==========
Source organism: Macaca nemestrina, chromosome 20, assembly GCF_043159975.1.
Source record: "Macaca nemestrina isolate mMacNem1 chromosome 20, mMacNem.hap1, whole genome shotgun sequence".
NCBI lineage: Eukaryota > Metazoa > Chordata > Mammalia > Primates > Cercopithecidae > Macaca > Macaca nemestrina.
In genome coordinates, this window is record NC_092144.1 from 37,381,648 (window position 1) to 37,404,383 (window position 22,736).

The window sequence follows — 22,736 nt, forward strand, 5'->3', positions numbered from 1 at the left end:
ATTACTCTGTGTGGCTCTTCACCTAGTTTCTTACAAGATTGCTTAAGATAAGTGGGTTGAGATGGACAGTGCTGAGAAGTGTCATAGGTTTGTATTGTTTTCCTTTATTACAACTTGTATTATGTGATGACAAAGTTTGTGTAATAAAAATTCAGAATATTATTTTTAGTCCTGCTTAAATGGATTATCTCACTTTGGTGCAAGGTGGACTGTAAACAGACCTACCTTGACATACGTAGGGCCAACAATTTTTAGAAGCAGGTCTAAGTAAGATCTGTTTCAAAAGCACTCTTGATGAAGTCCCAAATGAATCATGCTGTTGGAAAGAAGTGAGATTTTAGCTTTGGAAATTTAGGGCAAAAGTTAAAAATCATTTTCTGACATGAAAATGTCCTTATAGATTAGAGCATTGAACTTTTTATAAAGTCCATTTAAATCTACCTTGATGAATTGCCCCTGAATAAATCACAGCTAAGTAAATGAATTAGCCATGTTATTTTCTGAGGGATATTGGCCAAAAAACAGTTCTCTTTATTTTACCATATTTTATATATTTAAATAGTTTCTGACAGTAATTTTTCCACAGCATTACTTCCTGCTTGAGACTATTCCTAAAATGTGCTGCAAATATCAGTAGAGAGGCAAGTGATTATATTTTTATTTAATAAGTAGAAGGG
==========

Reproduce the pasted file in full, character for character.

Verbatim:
Source organism: Macaca nemestrina, chromosome 20, assembly GCF_043159975.1.
Source record: "Macaca nemestrina isolate mMacNem1 chromosome 20, mMacNem.hap1, whole genome shotgun sequence".
NCBI lineage: Eukaryota > Metazoa > Chordata > Mammalia > Primates > Cercopithecidae > Macaca > Macaca nemestrina.
In genome coordinates, this window is record NC_092144.1 from 37,381,648 (window position 1) to 37,404,383 (window position 22,736).

The window sequence follows — 22,736 nt, forward strand, 5'->3', positions numbered from 1 at the left end:
ATTACTCTGTGTGGCTCTTCACCTAGTTTCTTACAAGATTGCTTAAGATAAGTGGGTTGAGATGGACAGTGCTGAGAAGTGTCATAGGTTTGTATTGTTTTCCTTTATTACAACTTGTATTATGTGATGACAAAGTTTGTGTAATAAAAATTCAGAATATTATTTTTAGTCCTGCTTAAATGGATTATCTCACTTTGGTGCAAGGTGGACTGTAAACAGACCTACCTTGACATACGTAGGGCCAACAATTTTTAGAAGCAGGTCTAAGTAAGATCTGTTTCAAAAGCACTCTTGATGAAGTCCCAAATGAATCATGCTGTTGGAAAGAAGTGAGATTTTAGCTTTGGAAATTTAGGGCAAAAGTTAAAAATCATTTTCTGACATGAAAATGTCCTTATAGATTAGAGCATTGAACTTTTTATAAAGTCCATTTAAATCTACCTTGATGAATTGCCCCTGAATAAATCACAGCTAAGTAAATGAATTAGCCATGTTATTTTCTGAGGGATATTGGCCAAAAAACAGTTCTCTTTATTTTACCATATTTTATATATTTAAATAGTTTCTGACAGTAATTTTTCCACAGCATTACTTCCTGCTTGAGACTATTCCTAAAATGTGCTGCAAATATCAGTAGAGAGGCAAGTGATTATATTTTTATTTAATAAGTAGAAGGG